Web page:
We can also recognize digitality as an epistemic device (Galloway 2014). Anthropology, at least since the 1980s, has been much better at analogizing than at digitalizing. The poststructuralist moment consisted in analogizing the human world that structuralism had digitalized. Forms of individuality were placed within a process of individuation. Each informant became a life-story. Each binary opposition became a spectrum of possibilities or a hybrid. Each social structure, a moment in the relation between societies. In other words, the continuum became the fundamental ontology of anthropology (see Zalamea 2012). We called upon thinkers of analogism, such as Charles Peirce (Kohn 2013) and Gilles Deleuze (Viveiros de Castro 2009) to convert structuralist digitality.

Are analog ontologies of the digital the only possibility? How might a new anthropology digitalize poststructuralist analog pictures of the world? This process would begin by distinguishing between digital and analog anthropologies and by reconsidering structuralism. We must recover structuralism as the most accomplished attempt at a digital anthropology. Instead of opposing it to the analog as the pre to our present post, we must allow for conversions from one to the other. The work of Alain Badiou (1988, 2006) is here exemplary, in its combination of a discrete ontology with a continuous phenomenology.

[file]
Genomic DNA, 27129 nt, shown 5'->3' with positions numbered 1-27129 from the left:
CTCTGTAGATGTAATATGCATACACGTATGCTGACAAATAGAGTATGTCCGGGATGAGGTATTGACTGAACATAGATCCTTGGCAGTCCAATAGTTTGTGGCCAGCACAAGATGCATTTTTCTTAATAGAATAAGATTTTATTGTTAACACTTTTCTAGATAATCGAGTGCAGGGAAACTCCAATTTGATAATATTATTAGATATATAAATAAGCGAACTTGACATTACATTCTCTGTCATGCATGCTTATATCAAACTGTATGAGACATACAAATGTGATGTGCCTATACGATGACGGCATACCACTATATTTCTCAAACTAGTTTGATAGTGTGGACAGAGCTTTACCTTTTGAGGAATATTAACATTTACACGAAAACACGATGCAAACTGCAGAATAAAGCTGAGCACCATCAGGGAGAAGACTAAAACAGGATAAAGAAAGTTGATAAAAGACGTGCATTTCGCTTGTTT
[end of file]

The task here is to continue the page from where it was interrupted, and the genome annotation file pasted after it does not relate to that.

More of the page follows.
By taking the digital to the letter, I have outlined a different genealogy for digital anthropology. It favors ethnographies of numbers or totemic ontologies over studies of sociotechnical change. I also suggest that most turns in the discipline since the 1980s have enacted a triumph of the analogic over the digital. A real digital turn would involve more than an anthropology-with-computers. It would need to involve a reevaluation of anthropological theory from 1949 onward.


Badiou, Alain. 1988. L’être et l’événement. Paris: Éditions du Seuil.

_____. 2006. Logiques des mondes: L’être et l’événement, 2. Paris: Éditions du Seuil.

Descola, Philippe. 2005. Par-delà nature et culture. Paris: Gallimard.

Galloway, Alexander. 2014. Laruelle: Against the Digital. Minneapolis: University of Minnesota Press.

Kohn, Eduardo. 2013. How Forests Think: Toward an Anthropology Beyond the Human. Berkeley: University of California Press.

Mimica, Jadran. 1988. Intimations of Infinity: The Mythopoeia of the Iqwaye Counting System and Number. Oxford: Berg.

Urton, Gary. 1997. The Social Life of Numbers: A Quechua Ontology of Numbers and Philosophy of Arithmetic. Austin: University of Texas Press.

Verran, Helen. 2001. Science and an African Logic. Chicago: University of Chicago Press.

Viveiros de Castro, Eduardo. 2009. Métaphysiques cannibales: Lignes d’anthropologie post-structurale. Paris: Presses Universitaires de France.

Zalamea, Fernando. 2012. Peirce's Logic of Continuity: A Conceptual and Mathematical Approach. Boston: Docent.